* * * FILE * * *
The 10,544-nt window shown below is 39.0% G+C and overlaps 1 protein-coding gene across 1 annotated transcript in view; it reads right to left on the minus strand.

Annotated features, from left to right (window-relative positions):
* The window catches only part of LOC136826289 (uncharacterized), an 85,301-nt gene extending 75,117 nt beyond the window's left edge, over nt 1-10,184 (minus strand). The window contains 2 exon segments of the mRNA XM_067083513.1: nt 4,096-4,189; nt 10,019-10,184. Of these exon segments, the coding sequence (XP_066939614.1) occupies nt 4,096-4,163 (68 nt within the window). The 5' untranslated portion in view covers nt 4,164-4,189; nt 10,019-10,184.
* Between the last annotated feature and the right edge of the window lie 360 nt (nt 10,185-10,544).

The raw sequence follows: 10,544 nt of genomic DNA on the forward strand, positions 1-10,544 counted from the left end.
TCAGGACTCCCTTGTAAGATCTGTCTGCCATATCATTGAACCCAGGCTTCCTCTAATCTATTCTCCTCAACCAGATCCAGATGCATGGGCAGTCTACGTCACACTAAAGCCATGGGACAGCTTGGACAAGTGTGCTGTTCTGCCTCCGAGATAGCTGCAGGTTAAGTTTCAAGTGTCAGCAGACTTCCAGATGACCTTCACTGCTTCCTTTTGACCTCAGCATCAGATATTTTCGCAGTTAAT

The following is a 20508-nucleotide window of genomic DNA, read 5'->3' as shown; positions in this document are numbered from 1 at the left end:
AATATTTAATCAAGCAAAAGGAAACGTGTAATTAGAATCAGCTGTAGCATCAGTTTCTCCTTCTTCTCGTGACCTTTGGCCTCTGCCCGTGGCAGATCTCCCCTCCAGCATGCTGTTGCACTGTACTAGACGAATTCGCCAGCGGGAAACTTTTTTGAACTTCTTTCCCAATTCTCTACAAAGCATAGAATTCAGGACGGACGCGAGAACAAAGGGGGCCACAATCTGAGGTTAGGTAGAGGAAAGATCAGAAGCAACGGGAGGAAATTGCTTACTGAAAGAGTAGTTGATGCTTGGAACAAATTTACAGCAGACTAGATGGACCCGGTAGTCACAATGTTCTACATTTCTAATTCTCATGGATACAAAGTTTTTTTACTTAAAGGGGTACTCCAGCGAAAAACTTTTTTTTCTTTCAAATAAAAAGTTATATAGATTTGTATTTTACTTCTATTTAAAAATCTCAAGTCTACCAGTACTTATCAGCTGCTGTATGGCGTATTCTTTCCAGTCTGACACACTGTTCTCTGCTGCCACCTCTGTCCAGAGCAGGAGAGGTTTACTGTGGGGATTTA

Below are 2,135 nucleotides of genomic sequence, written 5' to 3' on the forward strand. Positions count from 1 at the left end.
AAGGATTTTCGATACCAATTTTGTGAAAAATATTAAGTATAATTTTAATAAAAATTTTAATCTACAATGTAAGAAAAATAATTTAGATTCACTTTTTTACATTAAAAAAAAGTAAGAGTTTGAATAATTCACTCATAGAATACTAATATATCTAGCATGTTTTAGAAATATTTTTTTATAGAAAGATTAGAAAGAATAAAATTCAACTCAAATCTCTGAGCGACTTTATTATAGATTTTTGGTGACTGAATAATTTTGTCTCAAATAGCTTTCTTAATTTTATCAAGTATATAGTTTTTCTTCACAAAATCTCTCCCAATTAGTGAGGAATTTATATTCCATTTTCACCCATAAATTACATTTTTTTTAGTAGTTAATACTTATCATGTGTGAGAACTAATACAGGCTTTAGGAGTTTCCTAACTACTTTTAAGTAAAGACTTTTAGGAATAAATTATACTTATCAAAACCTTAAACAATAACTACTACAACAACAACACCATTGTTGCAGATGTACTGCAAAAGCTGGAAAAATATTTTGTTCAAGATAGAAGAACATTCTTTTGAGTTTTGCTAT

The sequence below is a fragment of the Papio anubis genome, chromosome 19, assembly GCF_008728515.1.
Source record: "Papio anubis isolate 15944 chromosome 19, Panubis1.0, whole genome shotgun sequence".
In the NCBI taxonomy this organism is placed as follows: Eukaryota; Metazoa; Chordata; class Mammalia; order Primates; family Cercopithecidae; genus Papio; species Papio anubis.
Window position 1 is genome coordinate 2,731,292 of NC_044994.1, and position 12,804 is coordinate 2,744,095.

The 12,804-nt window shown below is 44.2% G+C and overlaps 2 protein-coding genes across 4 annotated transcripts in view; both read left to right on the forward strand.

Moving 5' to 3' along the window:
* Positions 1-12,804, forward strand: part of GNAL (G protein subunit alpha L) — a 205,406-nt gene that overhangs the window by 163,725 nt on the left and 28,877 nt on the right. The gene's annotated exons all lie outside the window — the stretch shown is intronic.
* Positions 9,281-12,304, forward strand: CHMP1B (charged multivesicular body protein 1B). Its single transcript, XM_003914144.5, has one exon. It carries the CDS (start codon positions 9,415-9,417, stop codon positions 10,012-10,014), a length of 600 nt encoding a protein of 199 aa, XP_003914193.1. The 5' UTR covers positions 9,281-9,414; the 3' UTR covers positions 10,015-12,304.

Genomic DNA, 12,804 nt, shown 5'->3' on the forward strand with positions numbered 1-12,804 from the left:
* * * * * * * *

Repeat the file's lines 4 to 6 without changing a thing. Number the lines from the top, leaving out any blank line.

* Between the last annotated feature and the right edge of the window lie 360 nt (nt 10,185-10,544).

The raw sequence follows: 10,544 nt of genomic DNA on the forward strand, positions 1-10,544 counted from the left end.
TCAGGACTCCCTTGTAAGATCTGTCTGCCATATCATTGAACCCAGGCTTCCTCTAATCTATTCTCCTCAACCAGATCCAGATGCATGGGCAGTCTACGTCACACTAAAGCCATGGGACAGCTTGGACAAGTGTGCTGTTCTGCCTCCGAGATAGCTGCAGGTTAAGTTTCAAGTGTCAGCAGACTTCCAGATGACCTTCACTGCTTCCTTTTGACCTCAGCATCAGATATTTTCGCAGTTAAT